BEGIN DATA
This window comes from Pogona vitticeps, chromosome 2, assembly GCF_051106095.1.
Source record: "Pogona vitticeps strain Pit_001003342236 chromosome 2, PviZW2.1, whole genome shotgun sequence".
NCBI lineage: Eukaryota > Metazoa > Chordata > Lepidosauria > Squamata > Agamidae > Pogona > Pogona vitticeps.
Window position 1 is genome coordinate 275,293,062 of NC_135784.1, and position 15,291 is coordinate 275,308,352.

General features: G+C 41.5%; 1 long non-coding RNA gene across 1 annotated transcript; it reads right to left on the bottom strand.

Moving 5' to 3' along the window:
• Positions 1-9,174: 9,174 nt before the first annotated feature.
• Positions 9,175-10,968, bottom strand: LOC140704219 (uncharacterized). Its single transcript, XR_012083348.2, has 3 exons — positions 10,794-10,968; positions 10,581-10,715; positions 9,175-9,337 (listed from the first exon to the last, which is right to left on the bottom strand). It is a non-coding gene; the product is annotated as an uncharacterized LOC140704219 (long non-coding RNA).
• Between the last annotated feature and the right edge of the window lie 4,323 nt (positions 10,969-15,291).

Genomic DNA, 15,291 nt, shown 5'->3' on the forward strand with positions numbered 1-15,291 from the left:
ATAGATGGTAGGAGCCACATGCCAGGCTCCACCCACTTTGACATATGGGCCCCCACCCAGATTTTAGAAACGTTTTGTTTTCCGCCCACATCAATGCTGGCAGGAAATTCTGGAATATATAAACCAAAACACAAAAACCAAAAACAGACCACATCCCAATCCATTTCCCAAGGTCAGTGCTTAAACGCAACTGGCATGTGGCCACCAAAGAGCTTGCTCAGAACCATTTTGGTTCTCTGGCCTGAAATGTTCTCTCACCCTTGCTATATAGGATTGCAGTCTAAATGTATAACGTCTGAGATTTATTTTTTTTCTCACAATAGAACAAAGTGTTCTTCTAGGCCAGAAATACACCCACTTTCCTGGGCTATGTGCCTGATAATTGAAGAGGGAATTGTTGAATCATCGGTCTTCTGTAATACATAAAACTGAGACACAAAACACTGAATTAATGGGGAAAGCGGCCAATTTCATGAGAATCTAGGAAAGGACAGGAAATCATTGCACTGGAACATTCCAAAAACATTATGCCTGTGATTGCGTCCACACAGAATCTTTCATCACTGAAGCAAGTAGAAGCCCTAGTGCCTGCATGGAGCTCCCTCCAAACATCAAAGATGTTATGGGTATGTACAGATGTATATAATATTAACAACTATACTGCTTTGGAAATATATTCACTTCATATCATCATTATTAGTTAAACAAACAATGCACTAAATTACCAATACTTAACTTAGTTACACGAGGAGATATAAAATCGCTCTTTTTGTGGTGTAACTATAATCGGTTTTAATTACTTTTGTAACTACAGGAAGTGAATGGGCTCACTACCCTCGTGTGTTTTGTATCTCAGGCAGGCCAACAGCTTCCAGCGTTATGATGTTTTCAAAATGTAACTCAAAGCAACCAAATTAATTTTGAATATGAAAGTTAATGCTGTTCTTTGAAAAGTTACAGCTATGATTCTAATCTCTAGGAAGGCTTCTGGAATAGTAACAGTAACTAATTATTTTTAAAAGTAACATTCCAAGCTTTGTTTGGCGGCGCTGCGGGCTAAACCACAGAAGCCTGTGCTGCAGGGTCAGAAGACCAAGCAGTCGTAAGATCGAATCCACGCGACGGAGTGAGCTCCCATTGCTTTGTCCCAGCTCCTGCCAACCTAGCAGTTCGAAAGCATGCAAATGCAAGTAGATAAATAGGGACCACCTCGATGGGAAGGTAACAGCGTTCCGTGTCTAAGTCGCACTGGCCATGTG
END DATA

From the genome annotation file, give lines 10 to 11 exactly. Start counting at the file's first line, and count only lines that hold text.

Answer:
Genomic DNA, 15,291 nt, shown 5'->3' on the forward strand with positions numbered 1-15,291 from the left:
ATAGATGGTAGGAGCCACATGCCAGGCTCCACCCACTTTGACATATGGGCCCCCACCCAGATTTTAGAAACGTTTTGTTTTCCGCCCACATCAATGCTGGCAGGAAATTCTGGAATATATAAACCAAAACACAAAAACCAAAAACAGACCACATCCCAATCCATTTCCCAAGGTCAGTGCTTAAACGCAACTGGCATGTGGCCACCAAAGAGCTTGCTCAGAACCATTTTGGTTCTCTGGCCTGAAATGTTCTCTCACCCTTGCTATATAGGATTGCAGTCTAAATGTATAACGTCTGAGATTTATTTTTTTTCTCACAATAGAACAAAGTGTTCTTCTAGGCCAGAAATACACCCACTTTCCTGGGCTATGTGCCTGATAATTGAAGAGGGAATTGTTGAATCATCGGTCTTCTGTAATACATAAAACTGAGACACAAAACACTGAATTAATGGGGAAAGCGGCCAATTTCATGAGAATCTAGGAAAGGACAGGAAATCATTGCACTGGAACATTCCAAAAACATTATGCCTGTGATTGCGTCCACACAGAATCTTTCATCACTGAAGCAAGTAGAAGCCCTAGTGCCTGCATGGAGCTCCCTCCAAACATCAAAGATGTTATGGGTATGTACAGATGTATATAATATTAACAACTATACTGCTTTGGAAATATATTCACTTCATATCATCATTATTAGTTAAACAAACAATGCACTAAATTACCAATACTTAACTTAGTTACACGAGGAGATATAAAATCGCTCTTTTTGTGGTGTAACTATAATCGGTTTTAATTACTTTTGTAACTACAGGAAGTGAATGGGCTCACTACCCTCGTGTGTTTTGTATCTCAGGCAGGCCAACAGCTTCCAGCGTTATGATGTTTTCAAAATGTAACTCAAAGCAACCAAATTAATTTTGAATATGAAAGTTAATGCTGTTCTTTGAAAAGTTACAGCTATGATTCTAATCTCTAGGAAGGCTTCTGGAATAGTAACAGTAACTAATTATTTTTAAAAGTAACATTCCAAGCTTTGTTTGGCGGCGCTGCGGGCTAAACCACAGAAGCCTGTGCTGCAGGGTCAGAAGACCAAGCAGTCGTAAGATCGAATCCACGCGACGGAGTGAGCTCCCATTGCTTTGTCCCAGCTCCTGCCAACCTAGCAGTTCGAAAGCATGCAAATGCAAGTAGATAAATAGGGACCACCTCGATGGGAAGGTAACAGCGTTCCGTGTCTAAGTCGCACTGGCCATGTG